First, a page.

Most of the times, the word 'hacker' is labelled with a negative connotation. Movies and TV shows have cemented the image of a hacker as a person with glasses typing away at a screen with green text. However, the world of hacking has much more to it than what we see in mainstream pop culture.
Hacking is characterised as being a cat-and-mouse game, where the big companies with lots of financial backing go up against an individual or group of hackers. Companies struggle to fix the security holes that are pointed out by hackers, while the latter try to find the next big exploit. However, there is a group of people standing in the middle of both these groups; white hat hackers.
The State Of Hacking Today
Contrary to popular belief, hackers are not all evil cybercriminals out to get your data. The term 'hacker' is a general umbrella for individuals who gain access to a computer system through exploits. Owing to the open-ended nature of code and many programming languages, it is possible to find a way into a complex system through one way or another.
Finding exploits and using them to gain access to an otherwise inaccessible system is known as hacking. Hacking can be used for either good or malicious purposes, leading to the bifurcation of the field into white hat hackers and black hat hackers.
In theory, the only difference between these two parties is that white hat hackers are given permission to access secured systems. Black hat hackers are not allowed access into these systems, but still get in anyway. In reality, the difference between them is separated by a thin ideological line.
Crossing The Line
White hat hackers usually start off as bug bounty hunters, who find exploits in prominent systems and websites for a bounty from the company operating them. While many bounty hunters continue with solving these solutions for bugs, most of them get picked up by an Internet company to work as a 'security consultants'.
There exist individuals who have 'crossed the line' and have become black hat hackers. These individuals are the main turning force of the reactive method used to patch systems after attacks. Usually, a security cycle proceeds in this fashion.
The company releases a new product or update after extensive penetration testing by in-house hackers. Then, dedicated black hats find exploits in the software. Once notified of this, either by an attack, an attempt to attack or public disclosure, the exploit is patched by the company. Usually, black hat hackers go after the bugs that have the largest amount of potential bounty, leaving the company to take reactive measures after attacks.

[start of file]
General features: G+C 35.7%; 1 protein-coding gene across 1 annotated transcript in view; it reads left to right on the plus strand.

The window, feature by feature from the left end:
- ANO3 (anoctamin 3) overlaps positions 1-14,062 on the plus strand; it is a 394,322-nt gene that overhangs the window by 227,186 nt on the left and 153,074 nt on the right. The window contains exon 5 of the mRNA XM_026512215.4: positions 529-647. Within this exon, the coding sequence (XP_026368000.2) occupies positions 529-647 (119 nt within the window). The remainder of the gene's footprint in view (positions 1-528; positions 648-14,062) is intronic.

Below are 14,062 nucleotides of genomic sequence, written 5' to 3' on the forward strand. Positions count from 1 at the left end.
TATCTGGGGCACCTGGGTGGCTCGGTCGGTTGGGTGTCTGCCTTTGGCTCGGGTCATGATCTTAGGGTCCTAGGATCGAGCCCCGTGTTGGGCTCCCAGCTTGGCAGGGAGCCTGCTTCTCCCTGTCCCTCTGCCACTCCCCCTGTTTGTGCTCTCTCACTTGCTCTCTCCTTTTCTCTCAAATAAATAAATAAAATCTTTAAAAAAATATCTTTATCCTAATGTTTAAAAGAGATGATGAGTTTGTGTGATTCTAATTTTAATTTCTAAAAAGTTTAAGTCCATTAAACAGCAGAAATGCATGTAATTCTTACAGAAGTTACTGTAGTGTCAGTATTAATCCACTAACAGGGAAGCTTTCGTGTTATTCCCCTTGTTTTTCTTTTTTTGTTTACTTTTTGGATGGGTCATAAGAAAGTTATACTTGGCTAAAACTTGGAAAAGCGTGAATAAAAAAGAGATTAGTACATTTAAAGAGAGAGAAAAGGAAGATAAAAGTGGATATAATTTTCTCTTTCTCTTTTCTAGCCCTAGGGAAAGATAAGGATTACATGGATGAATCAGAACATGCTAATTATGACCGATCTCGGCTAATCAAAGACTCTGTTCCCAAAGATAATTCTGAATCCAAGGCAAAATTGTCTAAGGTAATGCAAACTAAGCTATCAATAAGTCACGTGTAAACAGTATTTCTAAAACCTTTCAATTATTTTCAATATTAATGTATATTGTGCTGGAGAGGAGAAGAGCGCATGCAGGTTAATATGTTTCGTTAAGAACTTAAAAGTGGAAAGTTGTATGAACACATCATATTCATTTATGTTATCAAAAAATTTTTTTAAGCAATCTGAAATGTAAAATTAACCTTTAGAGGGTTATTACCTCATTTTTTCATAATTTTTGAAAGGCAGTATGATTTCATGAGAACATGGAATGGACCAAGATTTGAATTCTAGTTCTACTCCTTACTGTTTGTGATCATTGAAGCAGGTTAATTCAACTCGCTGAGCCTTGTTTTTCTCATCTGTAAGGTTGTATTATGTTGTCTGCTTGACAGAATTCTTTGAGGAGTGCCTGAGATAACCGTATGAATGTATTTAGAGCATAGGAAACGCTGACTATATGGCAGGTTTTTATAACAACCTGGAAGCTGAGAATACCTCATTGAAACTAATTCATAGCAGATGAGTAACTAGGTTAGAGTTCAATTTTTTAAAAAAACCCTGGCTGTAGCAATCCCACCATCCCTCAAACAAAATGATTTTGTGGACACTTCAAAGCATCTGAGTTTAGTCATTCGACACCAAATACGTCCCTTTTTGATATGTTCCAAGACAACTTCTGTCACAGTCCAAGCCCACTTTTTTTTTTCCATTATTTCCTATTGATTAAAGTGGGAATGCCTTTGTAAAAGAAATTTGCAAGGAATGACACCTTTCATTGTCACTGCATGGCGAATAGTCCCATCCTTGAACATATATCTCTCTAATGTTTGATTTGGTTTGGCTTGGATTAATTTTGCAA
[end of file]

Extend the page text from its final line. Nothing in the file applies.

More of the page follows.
White hat hackers are tasked with a practice known as penetration testing, which is the act of testing all possible attack vectors for a system. This not only gives a deeper look of the system itself, but also possible ways to exploit limitations in its architecture. This is a proactive method of protecting against cyberattacks, with the other being a reactive method.
The back-and-forth creates an interesting dynamic between white hats and black hats, one that is more than just action and reaction; an ideological barrier.
Black vs. White vs. Black vs...
This barrier comes from the attitude of hackers on either side of the spectrum. In a never-ending battle, white hat hackers fight against vulnerabilities exposed by black hats, while black hats fight for malicious purposes and monetary gain. In the case of finding an exploit, black hats will most likely use it as a foothold to launch an even more dangerous attack against the system. White hats will simply report it and fix it, making the system stronger against malicious entry.
Data breaches, Distributed Denial of Service attacks and theft of financial information are the mainstays of black hat hacking. This is mainly due to the monetary gain associated with them, as data can be sold on the dark web for money, while DDoS attacks can be performed as a paid attack for competitors of the target. However, one characteristic of black hats make them very different; bragging.
Black hat hackers have specialised forums on the dark web such as FreeHacks, which enable a transfer of information and sharing new methods to exploit systems. More than these purposes, such forums are used to announce when a big hack has been conducted, suggesting that many black hats do it for fame.
White hats, instead, stand for the protection of personal information and systems that contain them. They are the first line of defence against any malicious attack by black hats, and are against the ideas of malicious entry and data theft. Thus, this David and Goliath game continues, with the underdogs scoring 'wins' now and then while the giants continue to defend their fortresses.
One cannot exist without the other, and both parties are locked in an ever-growing battle with bigger stakes. Hackers on both sides continue to fight against each other, each side for their own ideas and goals, leaving a battle largely unseen by anyone else.
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